United States District Court, E.D. Michigan, Southern Division
L. LUDINGTON UNITED STATES DISTRICT JUDGE
REPORT AND RECOMMENDATION CROSS-MOTIONS FOR SUMMARY
JUDGMENT (DKT. 14, 16)
STEPHANIE DAWKINS DAVIS UNITED STATES MAGISTRATE JUDGE
Proceedings in this Court
January 11, 2017, plaintiff Dawn Denise Hill filed the
instant suit. (Dkt. 1). Pursuant to 28 U.S.C. §
636(b)(1)(B) and Local Rule 72.1(b)(3), District Judge Thomas
L. Ludington referred this matter to the undersigned for the
purpose of reviewing the Commissioner's unfavorable
decision denying plaintiff's claim for a period of
disability and disability insurance benefits. (Dkt. 3). This
matter is before the Court on cross-motions for summary
judgment. (Dkts. 14, 16).
filed a prior application for a period of disability and
disability insurance benefits and was found “not
disabled” in a decision dated December 18, 2014. (Tr.
On March 8, 2016, the Appeals Council vacated the prior
decision and remanded the case back to the same
Administrative Law Judge (“ALJ”) James J. Kent.
(Id.). Plaintiff is alleging disability beginning on
January 17, 2013. (Id.). Plaintiff appeared with
counsel at a hearing on June 28, 2016. (Id.). On
August 2, 2016, after considering the case on remand, ALJ
Kent issued a second unfavorable decision, finding plaintiff
not disabled from the alleged onset date through the date of
the decision. (Id.). Plaintiff requested a review of
this decision. (Tr. 44). The ALJ's decision became the
final decision of the Commissioner when the Appeals Council,
on December 9, 2016, denied plaintiff's request for
review. (Tr. 1-5); Wilson v. Comm'r of Soc.
Sec., 378 F.3d 541, 543-44 (6th Cir. 2004).
reasons set forth below, the undersigned
RECOMMENDS that plaintiff's motion for
summary judgment be DENIED, that
defendant's motion for summary judgment be
GRANTED, and that the findings of the
Commissioner be AFFIRMED.
born September 12, 1966, was 46 years old on the alleged
disability onset date. (Tr. 30). She has past relevant work
in data entry, as an administrative assistant clerk, and as a
bookkeeper. (Tr. 65). The ALJ applied the five-step
disability analysis and found at step one that plaintiff had
not engaged in substantial gainful activity since January 17,
2013, the alleged onset date. (Tr. 55). At step two, the ALJ
found that plaintiff's degenerative disease of the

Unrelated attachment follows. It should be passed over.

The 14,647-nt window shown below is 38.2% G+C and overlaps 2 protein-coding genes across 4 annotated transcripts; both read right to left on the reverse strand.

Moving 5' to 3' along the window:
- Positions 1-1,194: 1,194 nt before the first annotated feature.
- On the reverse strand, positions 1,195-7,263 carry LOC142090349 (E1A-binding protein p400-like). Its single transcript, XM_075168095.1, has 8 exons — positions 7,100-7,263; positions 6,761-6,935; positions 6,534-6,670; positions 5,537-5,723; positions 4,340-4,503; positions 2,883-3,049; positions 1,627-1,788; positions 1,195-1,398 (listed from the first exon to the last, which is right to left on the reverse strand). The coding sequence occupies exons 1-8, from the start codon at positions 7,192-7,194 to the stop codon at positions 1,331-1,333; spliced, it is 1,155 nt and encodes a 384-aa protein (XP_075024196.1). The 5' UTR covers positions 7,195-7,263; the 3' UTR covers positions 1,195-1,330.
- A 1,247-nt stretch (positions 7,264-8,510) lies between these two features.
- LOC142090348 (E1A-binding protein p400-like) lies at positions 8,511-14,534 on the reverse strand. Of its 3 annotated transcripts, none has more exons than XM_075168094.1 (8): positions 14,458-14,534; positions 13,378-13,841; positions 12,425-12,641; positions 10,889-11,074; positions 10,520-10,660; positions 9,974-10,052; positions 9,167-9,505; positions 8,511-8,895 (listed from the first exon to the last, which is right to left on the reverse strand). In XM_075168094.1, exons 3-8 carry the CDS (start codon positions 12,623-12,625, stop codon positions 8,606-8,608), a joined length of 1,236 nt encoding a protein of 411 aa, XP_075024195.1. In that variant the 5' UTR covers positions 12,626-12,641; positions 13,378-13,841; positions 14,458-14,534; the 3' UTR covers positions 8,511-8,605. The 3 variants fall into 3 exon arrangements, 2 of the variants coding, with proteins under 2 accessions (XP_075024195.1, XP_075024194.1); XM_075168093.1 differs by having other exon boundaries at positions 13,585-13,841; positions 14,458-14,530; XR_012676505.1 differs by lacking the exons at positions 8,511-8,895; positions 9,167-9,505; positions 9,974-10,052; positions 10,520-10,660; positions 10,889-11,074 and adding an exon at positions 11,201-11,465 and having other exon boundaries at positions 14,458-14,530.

lumbosacral spine, osteoarthritis, autoimmune hepatitis, a
mixed undifferentiated connective tissue disorder,
generalized dysmotility syndrome, depressive disorder,
generalized anxiety disorder and attention deficit
hyperactivity disorder (ADHD) were “severe”
within the meaning of the second sequential step. (Tr.
55-56). However, at step three, the ALJ found no evidence
that plaintiff's impairments singly or in combination met
or medically equaled one of the listings in the regulations.
the ALJ assessed plaintiff's residual functional capacity
(“RFC”) as follows:
After careful consideration of the entire record, I find that
the claimant has the residual functional capacity to perform
light work as defined in 20 CFR 404.1567(b) except she can
lift up to 20 pounds occasionally and 10 pounds frequently.
She can stand and walk for six hours and sit for six in an
eight-hour workday with normal breaks. She is unable to climb
ladders, ropes or scaffolds, occasionally balance, stoop,
kneel, crouch, crawl, and climb stairs. She can frequently
feel on the right hand. She must avoid excessive cold,
humidity and vibration. She is limited to simple, routine and
(Tr. 57). At step four, the ALJ found that plaintiff was
unable to perform any past relevant work. (Tr. 65). At step
five, the ALJ denied plaintiff benefits because she found
that there were jobs that exist in significant numbers in the
national economy that plaintiff can perform. (Tr. 65-66).
Plaintiff's Claims of Error
has two claims of error against the ALJ. Plaintiff's
first argument is that the ALJ erred in failing to give
controlling weight to plaintiff's treating physician Dr.
Breese. (Dkt. 14, Pl.'s Brief, at p. 6). Plaintiff notes